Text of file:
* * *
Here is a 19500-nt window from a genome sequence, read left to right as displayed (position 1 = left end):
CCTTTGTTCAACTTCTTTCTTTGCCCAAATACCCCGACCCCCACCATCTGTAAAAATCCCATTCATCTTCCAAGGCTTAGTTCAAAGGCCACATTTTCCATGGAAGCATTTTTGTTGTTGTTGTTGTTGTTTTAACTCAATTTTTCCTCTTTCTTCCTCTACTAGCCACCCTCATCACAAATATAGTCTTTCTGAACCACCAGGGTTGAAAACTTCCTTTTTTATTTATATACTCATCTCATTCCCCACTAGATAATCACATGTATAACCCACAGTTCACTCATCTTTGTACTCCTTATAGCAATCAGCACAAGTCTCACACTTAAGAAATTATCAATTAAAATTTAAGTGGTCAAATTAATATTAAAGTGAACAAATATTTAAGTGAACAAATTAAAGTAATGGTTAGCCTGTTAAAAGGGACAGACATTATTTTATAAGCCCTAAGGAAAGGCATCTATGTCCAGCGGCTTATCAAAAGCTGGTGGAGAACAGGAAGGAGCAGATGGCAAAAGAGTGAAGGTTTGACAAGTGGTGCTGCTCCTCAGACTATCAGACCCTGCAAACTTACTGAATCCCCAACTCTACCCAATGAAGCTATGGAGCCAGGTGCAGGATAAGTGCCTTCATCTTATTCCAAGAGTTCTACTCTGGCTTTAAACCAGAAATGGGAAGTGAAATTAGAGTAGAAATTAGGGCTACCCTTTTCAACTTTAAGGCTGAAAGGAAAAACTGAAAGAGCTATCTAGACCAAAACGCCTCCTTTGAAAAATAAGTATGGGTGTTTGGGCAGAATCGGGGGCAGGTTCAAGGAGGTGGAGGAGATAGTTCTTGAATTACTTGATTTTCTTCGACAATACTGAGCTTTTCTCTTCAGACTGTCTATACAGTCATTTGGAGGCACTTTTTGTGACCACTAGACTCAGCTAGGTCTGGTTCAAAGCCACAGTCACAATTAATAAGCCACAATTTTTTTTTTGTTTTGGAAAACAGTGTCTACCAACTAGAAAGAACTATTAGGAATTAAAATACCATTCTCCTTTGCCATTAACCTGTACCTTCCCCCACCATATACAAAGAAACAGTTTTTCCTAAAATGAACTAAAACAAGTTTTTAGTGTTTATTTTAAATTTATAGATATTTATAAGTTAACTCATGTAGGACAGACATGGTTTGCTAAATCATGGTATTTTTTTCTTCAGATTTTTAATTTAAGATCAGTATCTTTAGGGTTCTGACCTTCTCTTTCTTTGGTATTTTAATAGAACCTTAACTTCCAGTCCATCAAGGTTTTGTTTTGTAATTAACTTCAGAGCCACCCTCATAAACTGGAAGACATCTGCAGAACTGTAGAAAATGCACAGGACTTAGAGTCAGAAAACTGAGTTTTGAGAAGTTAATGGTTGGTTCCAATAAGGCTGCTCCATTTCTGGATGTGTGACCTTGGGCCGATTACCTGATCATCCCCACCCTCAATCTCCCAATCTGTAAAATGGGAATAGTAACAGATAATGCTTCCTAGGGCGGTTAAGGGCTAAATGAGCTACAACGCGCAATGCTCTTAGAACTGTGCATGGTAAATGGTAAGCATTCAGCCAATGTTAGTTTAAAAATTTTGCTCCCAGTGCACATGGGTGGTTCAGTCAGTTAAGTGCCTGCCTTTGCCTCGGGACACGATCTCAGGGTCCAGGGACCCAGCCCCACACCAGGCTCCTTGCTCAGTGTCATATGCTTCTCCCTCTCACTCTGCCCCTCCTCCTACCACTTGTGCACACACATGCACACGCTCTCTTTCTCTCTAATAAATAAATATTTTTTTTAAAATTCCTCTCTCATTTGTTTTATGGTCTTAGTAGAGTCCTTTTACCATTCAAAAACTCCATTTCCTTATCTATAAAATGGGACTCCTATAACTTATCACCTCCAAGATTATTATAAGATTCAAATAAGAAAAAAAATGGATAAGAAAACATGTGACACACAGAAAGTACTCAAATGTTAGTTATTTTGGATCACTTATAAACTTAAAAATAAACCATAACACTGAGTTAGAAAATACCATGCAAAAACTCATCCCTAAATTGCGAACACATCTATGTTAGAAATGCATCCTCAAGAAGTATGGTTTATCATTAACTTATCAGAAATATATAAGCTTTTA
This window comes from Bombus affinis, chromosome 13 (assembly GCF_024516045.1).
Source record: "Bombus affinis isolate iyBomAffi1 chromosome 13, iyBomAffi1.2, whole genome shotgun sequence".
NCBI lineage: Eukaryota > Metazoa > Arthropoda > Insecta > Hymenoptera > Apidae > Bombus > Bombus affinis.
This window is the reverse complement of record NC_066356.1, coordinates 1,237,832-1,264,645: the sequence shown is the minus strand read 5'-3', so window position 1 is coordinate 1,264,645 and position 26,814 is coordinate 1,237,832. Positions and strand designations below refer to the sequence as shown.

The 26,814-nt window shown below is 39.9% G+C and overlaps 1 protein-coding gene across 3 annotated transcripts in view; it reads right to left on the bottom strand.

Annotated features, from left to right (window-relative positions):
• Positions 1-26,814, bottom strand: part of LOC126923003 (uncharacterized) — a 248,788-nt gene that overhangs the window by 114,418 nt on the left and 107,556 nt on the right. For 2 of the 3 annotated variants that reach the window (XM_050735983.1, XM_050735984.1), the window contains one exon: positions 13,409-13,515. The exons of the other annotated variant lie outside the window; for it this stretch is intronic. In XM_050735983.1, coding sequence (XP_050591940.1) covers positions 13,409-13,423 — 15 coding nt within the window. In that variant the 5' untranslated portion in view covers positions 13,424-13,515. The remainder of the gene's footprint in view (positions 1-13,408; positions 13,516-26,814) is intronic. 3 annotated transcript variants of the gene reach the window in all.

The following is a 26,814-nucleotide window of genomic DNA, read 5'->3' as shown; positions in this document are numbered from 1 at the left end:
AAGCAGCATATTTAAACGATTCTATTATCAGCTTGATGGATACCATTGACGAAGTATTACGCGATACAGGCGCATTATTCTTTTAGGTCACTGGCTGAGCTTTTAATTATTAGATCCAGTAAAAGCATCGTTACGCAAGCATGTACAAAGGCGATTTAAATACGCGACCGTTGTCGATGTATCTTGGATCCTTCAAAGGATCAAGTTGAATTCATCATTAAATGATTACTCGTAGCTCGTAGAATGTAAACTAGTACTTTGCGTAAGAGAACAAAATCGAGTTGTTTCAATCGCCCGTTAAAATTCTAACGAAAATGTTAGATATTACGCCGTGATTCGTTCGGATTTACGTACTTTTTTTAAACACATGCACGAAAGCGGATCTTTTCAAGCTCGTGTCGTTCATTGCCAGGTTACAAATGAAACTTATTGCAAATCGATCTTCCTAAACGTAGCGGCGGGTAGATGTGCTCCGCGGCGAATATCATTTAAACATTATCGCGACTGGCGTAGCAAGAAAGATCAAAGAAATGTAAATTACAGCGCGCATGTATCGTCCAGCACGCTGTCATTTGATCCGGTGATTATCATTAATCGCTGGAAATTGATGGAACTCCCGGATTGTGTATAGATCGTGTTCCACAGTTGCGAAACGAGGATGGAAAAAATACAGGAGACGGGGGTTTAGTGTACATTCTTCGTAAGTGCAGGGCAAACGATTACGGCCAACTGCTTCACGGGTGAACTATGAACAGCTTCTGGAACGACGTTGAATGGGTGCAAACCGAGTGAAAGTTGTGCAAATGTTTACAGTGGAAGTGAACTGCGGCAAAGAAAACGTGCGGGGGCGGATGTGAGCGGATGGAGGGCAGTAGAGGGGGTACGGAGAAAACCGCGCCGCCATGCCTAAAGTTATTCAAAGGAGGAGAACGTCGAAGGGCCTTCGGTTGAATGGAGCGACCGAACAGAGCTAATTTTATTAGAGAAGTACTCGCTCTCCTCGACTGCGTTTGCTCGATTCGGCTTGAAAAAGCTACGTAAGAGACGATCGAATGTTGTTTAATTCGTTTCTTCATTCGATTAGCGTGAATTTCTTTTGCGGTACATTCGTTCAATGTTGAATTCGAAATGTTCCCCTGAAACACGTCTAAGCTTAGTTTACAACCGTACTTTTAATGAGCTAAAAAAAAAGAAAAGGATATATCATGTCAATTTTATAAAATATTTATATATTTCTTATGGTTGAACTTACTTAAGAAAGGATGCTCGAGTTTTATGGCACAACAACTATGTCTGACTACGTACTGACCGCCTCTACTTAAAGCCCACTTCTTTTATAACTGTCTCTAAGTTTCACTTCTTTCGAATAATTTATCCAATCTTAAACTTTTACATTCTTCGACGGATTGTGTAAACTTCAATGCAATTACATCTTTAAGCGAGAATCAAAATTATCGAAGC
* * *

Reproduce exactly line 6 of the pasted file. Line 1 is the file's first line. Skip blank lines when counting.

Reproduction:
This window is the reverse complement of record NC_066356.1, coordinates 1,237,832-1,264,645: the sequence shown is the minus strand read 5'-3', so window position 1 is coordinate 1,264,645 and position 26,814 is coordinate 1,237,832. Positions and strand designations below refer to the sequence as shown.